After Sagaing, Kachin State is the second-worst hit with four airstrikes. The regime launched a massive three-day aerial bombardment of Momauk Township amid local reports of fighting between junta troops and combined PDF and KIA forces.
Reasons for the rise
The junta military has changed strategy and reduced its reliance on infantry, said Captain Zay Thu Aung, a Myanmar Air Force pilot who defected soon after the February 2021 coup.
They use drones to gather information on the enemy and then deploy soldiers by helicopter to raid target areas, he added.
“After their offensive plans were apparently frustrated, they have switched to deploying the air force as their main strategy,” Zay Thu Aung told The Irrawaddy.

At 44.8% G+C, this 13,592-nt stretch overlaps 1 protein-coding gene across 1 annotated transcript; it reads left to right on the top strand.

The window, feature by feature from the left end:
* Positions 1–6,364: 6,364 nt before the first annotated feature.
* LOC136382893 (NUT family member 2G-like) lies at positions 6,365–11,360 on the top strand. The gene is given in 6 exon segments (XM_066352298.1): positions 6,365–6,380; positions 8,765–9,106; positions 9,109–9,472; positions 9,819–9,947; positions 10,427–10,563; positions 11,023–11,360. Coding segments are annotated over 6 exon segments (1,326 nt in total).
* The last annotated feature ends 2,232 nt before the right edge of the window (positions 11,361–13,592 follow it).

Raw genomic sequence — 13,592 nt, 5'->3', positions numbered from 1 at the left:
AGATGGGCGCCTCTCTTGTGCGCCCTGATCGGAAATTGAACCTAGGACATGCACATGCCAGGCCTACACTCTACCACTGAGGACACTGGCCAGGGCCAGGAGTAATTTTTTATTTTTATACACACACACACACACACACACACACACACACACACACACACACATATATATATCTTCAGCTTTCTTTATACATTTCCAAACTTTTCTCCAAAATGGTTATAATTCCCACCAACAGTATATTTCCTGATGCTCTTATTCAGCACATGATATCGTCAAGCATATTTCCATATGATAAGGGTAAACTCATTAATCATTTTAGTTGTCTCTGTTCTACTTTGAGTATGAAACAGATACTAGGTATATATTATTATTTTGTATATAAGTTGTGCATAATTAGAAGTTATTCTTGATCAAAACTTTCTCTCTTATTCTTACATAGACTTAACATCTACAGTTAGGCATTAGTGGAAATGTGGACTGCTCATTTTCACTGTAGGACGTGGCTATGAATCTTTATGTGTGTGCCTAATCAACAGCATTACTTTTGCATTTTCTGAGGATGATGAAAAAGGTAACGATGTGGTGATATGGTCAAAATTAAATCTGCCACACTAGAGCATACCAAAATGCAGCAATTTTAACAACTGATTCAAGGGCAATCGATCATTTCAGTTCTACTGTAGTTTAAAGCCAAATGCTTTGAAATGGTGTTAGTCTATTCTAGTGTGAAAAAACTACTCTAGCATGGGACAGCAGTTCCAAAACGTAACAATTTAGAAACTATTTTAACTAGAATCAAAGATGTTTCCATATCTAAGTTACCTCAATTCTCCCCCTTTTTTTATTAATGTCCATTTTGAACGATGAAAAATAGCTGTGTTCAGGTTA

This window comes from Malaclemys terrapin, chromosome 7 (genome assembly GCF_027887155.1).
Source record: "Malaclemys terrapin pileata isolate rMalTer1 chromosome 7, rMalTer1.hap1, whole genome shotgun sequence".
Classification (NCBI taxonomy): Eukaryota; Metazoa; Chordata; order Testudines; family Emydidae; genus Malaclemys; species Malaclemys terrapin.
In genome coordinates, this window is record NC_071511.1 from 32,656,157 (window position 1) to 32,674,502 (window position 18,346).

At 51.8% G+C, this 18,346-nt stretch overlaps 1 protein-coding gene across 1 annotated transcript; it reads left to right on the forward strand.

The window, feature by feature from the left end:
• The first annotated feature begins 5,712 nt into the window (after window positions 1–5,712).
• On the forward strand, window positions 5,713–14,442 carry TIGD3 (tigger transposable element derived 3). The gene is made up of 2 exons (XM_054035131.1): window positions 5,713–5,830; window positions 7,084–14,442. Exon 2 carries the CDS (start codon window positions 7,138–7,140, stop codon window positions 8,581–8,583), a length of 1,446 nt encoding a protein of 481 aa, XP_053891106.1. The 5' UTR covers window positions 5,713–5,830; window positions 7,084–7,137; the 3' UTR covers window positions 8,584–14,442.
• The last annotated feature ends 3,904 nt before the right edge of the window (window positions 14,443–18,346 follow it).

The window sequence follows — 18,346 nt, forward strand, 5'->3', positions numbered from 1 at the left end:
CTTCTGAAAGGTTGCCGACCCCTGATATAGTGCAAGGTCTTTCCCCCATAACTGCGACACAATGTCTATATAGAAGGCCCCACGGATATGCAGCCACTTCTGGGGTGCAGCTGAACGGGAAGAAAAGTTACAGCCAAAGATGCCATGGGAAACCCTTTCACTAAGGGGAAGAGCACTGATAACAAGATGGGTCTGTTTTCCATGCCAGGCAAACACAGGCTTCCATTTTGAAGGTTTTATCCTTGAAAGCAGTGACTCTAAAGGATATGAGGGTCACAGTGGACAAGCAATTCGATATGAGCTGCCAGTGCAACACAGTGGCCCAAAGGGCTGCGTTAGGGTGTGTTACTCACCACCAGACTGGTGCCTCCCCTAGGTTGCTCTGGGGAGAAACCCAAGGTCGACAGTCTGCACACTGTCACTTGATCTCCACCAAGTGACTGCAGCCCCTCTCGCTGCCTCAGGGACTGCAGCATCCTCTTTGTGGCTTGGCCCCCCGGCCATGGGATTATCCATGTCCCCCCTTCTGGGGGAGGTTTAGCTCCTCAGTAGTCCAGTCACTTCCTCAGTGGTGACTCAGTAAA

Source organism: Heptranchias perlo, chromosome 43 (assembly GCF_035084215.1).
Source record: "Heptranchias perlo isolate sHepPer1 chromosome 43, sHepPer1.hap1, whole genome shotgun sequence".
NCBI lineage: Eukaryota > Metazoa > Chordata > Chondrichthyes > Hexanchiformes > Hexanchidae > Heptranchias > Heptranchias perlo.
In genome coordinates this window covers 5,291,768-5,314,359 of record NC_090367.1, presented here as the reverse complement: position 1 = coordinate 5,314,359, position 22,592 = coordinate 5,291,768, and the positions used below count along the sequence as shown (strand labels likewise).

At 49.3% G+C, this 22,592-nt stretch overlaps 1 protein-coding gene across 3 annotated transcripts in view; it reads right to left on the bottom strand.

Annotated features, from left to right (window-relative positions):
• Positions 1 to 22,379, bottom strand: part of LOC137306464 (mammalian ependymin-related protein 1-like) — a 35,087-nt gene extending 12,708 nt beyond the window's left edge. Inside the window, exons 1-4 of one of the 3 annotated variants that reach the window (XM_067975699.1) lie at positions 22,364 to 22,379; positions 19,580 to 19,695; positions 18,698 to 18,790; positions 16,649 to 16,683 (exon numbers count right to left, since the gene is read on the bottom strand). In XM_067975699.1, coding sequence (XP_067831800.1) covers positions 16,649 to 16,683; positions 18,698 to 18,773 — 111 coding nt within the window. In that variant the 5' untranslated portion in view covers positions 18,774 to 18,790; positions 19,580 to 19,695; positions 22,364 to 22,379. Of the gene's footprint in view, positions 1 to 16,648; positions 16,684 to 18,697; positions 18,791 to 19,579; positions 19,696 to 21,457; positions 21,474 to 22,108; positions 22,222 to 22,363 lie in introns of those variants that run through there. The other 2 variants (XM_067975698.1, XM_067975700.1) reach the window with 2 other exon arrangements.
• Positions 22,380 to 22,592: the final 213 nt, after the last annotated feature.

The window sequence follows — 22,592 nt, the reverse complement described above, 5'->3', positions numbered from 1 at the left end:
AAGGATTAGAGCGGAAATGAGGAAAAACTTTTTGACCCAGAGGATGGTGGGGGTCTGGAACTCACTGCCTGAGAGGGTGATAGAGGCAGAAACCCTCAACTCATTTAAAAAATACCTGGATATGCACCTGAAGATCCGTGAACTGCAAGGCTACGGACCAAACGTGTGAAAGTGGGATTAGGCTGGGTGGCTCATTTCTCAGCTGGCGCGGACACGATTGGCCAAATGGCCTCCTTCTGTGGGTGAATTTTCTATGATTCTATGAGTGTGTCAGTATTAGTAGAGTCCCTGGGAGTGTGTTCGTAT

Daily clashes with ethnic armed forces and local resistance fighters across the country have sapped the regime’s military strength, according to Black Peacock Guerrilla Force (BPGF). Junta troops have also proved vulnerable to mine attacks by resistance forces. Therefore, the regime is increasingly relying on aerial attacks, the Sagaing-based BPGF said.
Junta troops no longer use the area’s main road after suffering mine attacks at least twice a day over recent months, a representative of the Myanmar Royal Dragon Army resistance group in Sagaing told The Irrawaddy.
“They only use helicopters and a mobile system,” he said.
Air campaign set to escalate
Ex-captain Zay Thu Aung expects more regime airstrikes in the coming dry season as the skies clear for drone reconnaissance missions. Junta missions will likely target base camps of local resistance forces with continual aerial bombardment, he said.
U Yee Mon, the defense minister of civilian National Unity Government, also predicts an increase in aerial attacks on both civilian and military targets as the junta loses out to resistance forces on the ground.